EOBOY

Well-known member
Fred

Good job! You learn from mistakes....LOL. You'll never forget this day, you'll try.
 

rogerdodger

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I see no restrictions on what you can target at Gales Creek but trout and salmon are all catch and release after October 31.

Exceptions for:
--------------------------------

Gales Creek
  • Open all year for trout. Harvest allowed May 22 – Oct 31, 2 per day, 8 inch minimum length, remainder of year catch-and-release.
  • Open for coho salmon Aug 1 – Oct 31 from mouth to NW Clapshaw Hill Rd.
--------------------------------

Also important, from the zone regulations, no bait can be used at any time.

And because a rainbow over 20" is considered a steelhead, they can only be retained if they are hatchery clipped (healed scar where adipose fin was removed at the hatchery).


Willamette Zone Regulations
SpeciesBag LimitSize Limit and Other SpecificationsSeason
TroutLakes:5 per day, 3 daily limits in possession.
Streams: catch-and-release only, except as noted under Exceptions.
  • Angling restricted to artificial flies and lures in streams. See Exceptions where use of bait is allowed.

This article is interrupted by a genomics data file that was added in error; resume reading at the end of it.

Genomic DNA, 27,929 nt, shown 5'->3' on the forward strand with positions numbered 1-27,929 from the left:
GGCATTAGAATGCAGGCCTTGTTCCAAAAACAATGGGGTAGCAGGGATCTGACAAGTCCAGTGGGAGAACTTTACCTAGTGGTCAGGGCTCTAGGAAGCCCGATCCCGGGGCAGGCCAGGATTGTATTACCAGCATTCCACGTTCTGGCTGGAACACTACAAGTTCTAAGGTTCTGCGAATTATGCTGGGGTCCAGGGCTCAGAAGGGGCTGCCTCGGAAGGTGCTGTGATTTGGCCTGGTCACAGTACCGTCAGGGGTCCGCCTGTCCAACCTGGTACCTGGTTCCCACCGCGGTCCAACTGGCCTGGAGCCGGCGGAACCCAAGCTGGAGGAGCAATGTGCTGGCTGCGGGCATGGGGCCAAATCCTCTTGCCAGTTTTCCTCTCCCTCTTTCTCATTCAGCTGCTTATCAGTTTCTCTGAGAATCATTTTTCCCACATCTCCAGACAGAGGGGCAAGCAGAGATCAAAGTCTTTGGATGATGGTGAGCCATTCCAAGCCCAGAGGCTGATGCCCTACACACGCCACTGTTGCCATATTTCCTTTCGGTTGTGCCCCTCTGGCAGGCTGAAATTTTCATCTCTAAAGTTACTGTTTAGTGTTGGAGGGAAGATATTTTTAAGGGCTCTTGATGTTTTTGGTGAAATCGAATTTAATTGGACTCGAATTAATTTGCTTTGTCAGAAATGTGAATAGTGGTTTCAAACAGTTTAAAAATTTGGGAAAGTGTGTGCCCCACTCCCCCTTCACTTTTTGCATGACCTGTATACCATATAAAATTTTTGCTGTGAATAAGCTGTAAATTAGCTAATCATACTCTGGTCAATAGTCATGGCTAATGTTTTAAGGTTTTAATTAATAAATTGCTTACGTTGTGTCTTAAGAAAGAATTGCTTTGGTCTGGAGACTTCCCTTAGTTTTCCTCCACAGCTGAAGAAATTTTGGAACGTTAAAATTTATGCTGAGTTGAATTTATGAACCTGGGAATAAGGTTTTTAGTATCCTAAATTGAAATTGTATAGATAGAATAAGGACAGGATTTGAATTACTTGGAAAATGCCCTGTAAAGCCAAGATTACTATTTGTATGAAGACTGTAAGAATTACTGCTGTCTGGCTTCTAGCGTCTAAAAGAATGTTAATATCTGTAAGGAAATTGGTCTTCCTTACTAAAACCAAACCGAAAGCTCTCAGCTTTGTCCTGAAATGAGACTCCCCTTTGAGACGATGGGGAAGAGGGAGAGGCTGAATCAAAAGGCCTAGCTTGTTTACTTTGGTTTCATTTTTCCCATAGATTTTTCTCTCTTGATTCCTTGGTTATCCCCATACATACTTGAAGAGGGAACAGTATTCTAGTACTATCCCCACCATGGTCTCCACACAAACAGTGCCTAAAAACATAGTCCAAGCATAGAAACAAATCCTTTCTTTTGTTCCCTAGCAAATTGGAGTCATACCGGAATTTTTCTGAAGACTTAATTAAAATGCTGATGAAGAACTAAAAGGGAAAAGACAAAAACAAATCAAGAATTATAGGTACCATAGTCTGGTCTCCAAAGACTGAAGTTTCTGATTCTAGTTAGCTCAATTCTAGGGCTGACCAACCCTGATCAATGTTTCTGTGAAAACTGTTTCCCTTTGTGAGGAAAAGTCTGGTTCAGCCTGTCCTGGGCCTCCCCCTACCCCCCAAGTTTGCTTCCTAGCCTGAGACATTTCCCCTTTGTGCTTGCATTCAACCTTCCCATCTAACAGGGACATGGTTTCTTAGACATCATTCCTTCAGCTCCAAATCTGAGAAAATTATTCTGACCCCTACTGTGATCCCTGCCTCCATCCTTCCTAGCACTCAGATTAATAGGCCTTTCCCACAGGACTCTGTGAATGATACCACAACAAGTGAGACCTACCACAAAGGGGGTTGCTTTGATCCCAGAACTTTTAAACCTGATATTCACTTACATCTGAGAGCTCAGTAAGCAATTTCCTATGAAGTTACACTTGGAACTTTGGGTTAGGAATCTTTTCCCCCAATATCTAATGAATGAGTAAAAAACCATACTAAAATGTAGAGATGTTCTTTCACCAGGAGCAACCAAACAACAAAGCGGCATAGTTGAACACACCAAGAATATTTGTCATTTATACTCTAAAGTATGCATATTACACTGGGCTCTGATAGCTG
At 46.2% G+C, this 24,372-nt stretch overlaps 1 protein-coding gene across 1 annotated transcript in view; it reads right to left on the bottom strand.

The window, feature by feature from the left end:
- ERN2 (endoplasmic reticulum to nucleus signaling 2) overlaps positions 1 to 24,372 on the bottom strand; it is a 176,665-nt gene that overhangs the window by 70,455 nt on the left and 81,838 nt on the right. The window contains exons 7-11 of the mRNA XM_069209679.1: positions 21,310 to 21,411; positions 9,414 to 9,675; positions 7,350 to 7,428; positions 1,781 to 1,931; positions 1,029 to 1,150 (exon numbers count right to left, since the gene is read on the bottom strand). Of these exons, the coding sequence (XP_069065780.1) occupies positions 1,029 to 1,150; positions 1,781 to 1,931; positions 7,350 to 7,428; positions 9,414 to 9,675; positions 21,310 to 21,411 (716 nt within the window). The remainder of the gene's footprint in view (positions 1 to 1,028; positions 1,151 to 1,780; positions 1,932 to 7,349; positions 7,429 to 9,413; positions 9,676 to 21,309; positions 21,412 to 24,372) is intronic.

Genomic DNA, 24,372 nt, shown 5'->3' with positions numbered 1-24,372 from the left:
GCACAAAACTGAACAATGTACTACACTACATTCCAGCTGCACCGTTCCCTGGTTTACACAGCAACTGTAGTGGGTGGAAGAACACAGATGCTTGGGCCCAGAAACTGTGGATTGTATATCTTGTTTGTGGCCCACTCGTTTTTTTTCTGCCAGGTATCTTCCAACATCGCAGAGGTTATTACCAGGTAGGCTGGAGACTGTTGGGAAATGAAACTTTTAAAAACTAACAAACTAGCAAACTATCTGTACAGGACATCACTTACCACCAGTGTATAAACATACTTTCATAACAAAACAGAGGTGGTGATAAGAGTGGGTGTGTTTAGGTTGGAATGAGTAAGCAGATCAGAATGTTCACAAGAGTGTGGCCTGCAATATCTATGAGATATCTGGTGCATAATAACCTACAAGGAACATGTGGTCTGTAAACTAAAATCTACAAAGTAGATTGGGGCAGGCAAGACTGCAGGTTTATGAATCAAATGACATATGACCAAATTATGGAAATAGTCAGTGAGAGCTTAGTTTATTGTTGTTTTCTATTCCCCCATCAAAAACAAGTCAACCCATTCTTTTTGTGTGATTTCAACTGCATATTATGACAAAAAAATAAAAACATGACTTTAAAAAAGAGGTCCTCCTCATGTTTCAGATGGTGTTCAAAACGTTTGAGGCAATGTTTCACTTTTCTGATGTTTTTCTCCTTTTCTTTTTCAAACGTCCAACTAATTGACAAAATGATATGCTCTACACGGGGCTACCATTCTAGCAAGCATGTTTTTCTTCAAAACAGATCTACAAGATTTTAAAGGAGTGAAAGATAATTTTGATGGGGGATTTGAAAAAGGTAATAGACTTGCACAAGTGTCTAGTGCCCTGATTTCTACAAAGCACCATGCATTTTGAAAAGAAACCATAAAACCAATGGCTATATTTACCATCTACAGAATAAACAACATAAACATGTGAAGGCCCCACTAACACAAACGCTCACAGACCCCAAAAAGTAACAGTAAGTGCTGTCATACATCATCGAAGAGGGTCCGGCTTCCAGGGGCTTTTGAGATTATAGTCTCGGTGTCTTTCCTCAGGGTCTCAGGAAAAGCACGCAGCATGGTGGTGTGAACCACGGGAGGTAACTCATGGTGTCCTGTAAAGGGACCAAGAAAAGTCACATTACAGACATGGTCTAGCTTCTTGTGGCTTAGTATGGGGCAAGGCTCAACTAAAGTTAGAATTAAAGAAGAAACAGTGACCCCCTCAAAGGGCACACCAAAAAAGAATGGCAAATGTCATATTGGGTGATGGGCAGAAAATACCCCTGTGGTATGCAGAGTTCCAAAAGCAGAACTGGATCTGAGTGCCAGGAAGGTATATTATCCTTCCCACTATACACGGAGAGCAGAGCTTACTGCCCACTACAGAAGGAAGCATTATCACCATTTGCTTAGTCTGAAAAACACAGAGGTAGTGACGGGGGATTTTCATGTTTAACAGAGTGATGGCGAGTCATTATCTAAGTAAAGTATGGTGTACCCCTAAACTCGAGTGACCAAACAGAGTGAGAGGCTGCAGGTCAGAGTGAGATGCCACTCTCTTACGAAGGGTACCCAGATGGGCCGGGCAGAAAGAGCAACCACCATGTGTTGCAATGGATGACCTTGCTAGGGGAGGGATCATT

• 8 inch minimum length.
  • Only 1 trout over 20 inches in length may be taken per day.
  • Rainbow trout over 20 inches are considered steelhead in streams.
  • Kokanee included in trout limits except as noted under Exceptions.
  • No limit on size or number of brook or brown trout in streams unless noted under Exceptions.
  • Closed to angling for bull trout.
Lakes:Open all year.
Streams: Open May 22 – Oct 31 unless noted under Exceptions.
Salmon and Steelhead below Willamette Falls and Columbia River TributariesIn the aggregate: 2 adult salmon or steelhead per day, 20 per year. 5 jacks per day, 2 daily jack limits in possession.
  • Angling is restricted to artificial flies and lures in streams. See Exceptions where use of bait is allowed.
  • Harvest of wild salmon or steelhead is prohibited in the Willamette Zone unless otherwise noted under Exceptions.
  • There is no annual limit on hatchery salmon or hatchery steelhead as long as the appropriate number of Hatchery Harvest Tags have been purchased to record the catch.
 

pinstriper

Well-known member
Roger, Steelhead are closed in the Willamette Zone unless noted under exceptions.

There is nothing in the Gales Creek exceptions mentioning steelhead.

To me, that means even if it WERE a clipped fish, it is not retainable, which would include any trout over 20".

Thoughts ?
 

rogerdodger

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Roger, Steelhead are closed in the Willamette Zone unless noted under exceptions.

There is nothing in the Gales Creek exceptions mentioning steelhead.

To me, that means even if it WERE a clipped fish, it is not retainable, which would include any trout over 20".

Thoughts ?